A Sister to Honor

By Lucy Ferriss

(Penguin Publishing Group, $16, 400 pages)

Who is this author?

Lucy Ferriss, who spent considerable time in Pakistan to research her latest novel, is writer-in-residence at Trinity College and has homes in West Hartford and the Berkshires. But her roots are mid-Western, specifically in St. Louis, as her memoir, “Unveiling the Prophet: The Misadventures of a Reluctant Debutante,” demonstrates. Her books include novels and short–story collections, literary criticism, poetry and essays and she has written for The New York Times, Shenandoah and the Georgia Review, among other publications. In 2000, she won the Mid-List First Series Award for “Leaving the Neighborhood and Other Stories.”

What is this book about?

Ferriss’ novel, set in Pakistan and New England, is about family, religion and loyalties, but its main subject is the seemingly unbridgeable clash of customs that divide Western and Middle Eastern cultures, differences so deep that members of each group find it almost impossible to understand how others believe and behave as they do. The story describes the plight of a young Pakistani woman, who enrolls at Smith College to begin a career as a doctor at the urging of her brother, Shahid, who also has enjoyed academic success in America. But when Afia, a modest, religious young woman who is a hard-working student, does something so common to Americans that it is hardly noticed here, she puts her life in danger. What is her transgression? Nothing more than being shown in a photo posted online holding hands with her boyfriend. This outrages her devout Pakistani family, especially her step-brother, Khalid, who then seeks a remedy through an “honor killing.” Will it fall to her beloved brother Shahid to avenge the dishonor, as the family insists?

Why you’ll like it:

Ferriss has tackled a timely, complex and very prickly topic in this book, and to her credit, she helps the reader understand both sides, without expecting them to approve of honor killings. The time she spent living in Pakistan exposed her to ways of thinking very foreign to Western culture and gave her knowledge that provides a strong underpinning to the story of Afia and Shahid.  As America grows ever more entangled with Middle Eastern nations, some as allies and some as adversaries, understanding mindsets so foreign to our own is crucial, and this fiction can help us deal with facts that alarm and astonish.

What others are saying:

Library Journal says: “Ferriss’s latest novel addresses conservative Pakistani values and the immigrant experience and explores the many meanings of honor. Afia Satar is the daughter of a landholding family in northern Pakistan. Brilliant and ambitious, she is sent to college in America along with her brother Shahid, a rising sports star. While Shahid has no qualms about living amid American culture, Afia is held to a much different standard. After photos of her holding a boy’s hand appear on the Internet, her jihadist stepbrother Khalid begins to stir outrage. When Khalid shows up in America to restore the family honor, Afia is suddenly no longer safe, and Shahid is caught in the crossfire. VERDICT This stirring novel explores the psychology of honor killings and Pakistani family life. The swift-moving narrative traverses very different worlds, creating an exquisite tension that lasts well after the novel is over. Recommended for fans of Claire Messud, Jenny White, and readers who like a political slant to their fiction.”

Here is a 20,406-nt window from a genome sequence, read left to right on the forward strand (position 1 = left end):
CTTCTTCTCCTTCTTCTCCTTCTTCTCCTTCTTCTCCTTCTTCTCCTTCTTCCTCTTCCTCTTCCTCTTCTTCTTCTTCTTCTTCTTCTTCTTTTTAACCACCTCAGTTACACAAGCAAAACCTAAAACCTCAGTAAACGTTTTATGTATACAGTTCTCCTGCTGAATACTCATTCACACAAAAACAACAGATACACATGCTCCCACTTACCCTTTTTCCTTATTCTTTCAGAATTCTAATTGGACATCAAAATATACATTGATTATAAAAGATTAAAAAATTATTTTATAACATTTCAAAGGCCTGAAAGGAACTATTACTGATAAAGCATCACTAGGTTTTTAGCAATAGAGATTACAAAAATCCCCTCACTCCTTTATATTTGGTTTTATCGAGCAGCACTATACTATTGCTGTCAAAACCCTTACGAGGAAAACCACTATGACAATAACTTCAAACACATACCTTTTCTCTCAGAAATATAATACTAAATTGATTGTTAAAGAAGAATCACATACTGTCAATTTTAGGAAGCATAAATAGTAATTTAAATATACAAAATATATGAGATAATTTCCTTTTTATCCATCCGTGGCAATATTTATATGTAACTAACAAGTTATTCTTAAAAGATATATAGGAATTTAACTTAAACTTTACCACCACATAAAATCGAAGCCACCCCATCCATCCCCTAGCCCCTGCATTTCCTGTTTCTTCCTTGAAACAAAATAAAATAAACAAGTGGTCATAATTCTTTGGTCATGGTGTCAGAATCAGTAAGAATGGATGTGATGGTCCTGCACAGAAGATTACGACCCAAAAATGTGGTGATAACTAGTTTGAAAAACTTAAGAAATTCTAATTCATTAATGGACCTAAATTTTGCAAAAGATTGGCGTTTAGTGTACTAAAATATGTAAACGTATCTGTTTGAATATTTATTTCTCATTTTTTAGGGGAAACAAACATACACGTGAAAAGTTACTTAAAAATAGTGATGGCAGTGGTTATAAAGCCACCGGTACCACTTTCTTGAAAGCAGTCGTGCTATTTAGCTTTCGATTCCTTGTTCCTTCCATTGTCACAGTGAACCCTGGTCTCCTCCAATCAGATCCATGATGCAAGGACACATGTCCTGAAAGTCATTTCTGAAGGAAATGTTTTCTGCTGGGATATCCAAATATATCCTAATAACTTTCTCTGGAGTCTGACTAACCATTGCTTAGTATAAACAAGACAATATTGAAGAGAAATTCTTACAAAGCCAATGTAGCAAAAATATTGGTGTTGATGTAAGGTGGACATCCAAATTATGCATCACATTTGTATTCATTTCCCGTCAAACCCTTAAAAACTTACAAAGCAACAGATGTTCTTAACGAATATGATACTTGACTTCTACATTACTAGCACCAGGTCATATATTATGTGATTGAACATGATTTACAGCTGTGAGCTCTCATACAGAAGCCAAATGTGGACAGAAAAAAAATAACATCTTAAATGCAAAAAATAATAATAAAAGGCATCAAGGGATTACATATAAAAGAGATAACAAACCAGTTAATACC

“Ferriss fills one family’s story with the elements of a political thriller. The well-drawn characters and believable settings lead readers to some understanding of how these young people are torn between tradition and modern life, but there are no easy answers,” says Booklist.

“It’s tricky business writing about honor killing, which to our American mainstream culture is horrific and inexplicable. But Ferriss presents a thoughtful and nonjudgmental look through the eyes of a young woman for whom it is a reality. . . An insightful and though-provoking foray into a world so different from ours,” says The Cleveland Plain Dealer.

Says Publishers Weekly: “Afia Satar is just another college student, studying hard on a New England campus and dreaming big dreams about becoming a doctor to help the poor village women in her native Pakistan. When she falls in love, she forgets that she is not just any other college co-ed, but a Pashtun girl from a village where the family’s reputation is tightly linked to the daughter’s purity. An innocent picture of her clasping hands with a boy on her college’s website catalyzes her jihadi step-brother to insist Shahid, her older brother who’s also in New England, remove the stain on the family’s honor. Honor is the heartbeat of this novel as the Satar family grapples with their responsibilities and expectations. The Americans—especially Shahid’s squash coach Lissy Hayes—have different ideas of honor. Tribal ties clash with individualism, as Afia and Shahid struggle to find the right path. Both are aware this may not end well. Afia and Shahid’s painful struggle is intricately crafted, and the cultural nuances are evocatively depicted in this thought-proving novel.

When is it available?

Ferriss’ new novel is at the Downtown Hartford Public Library.

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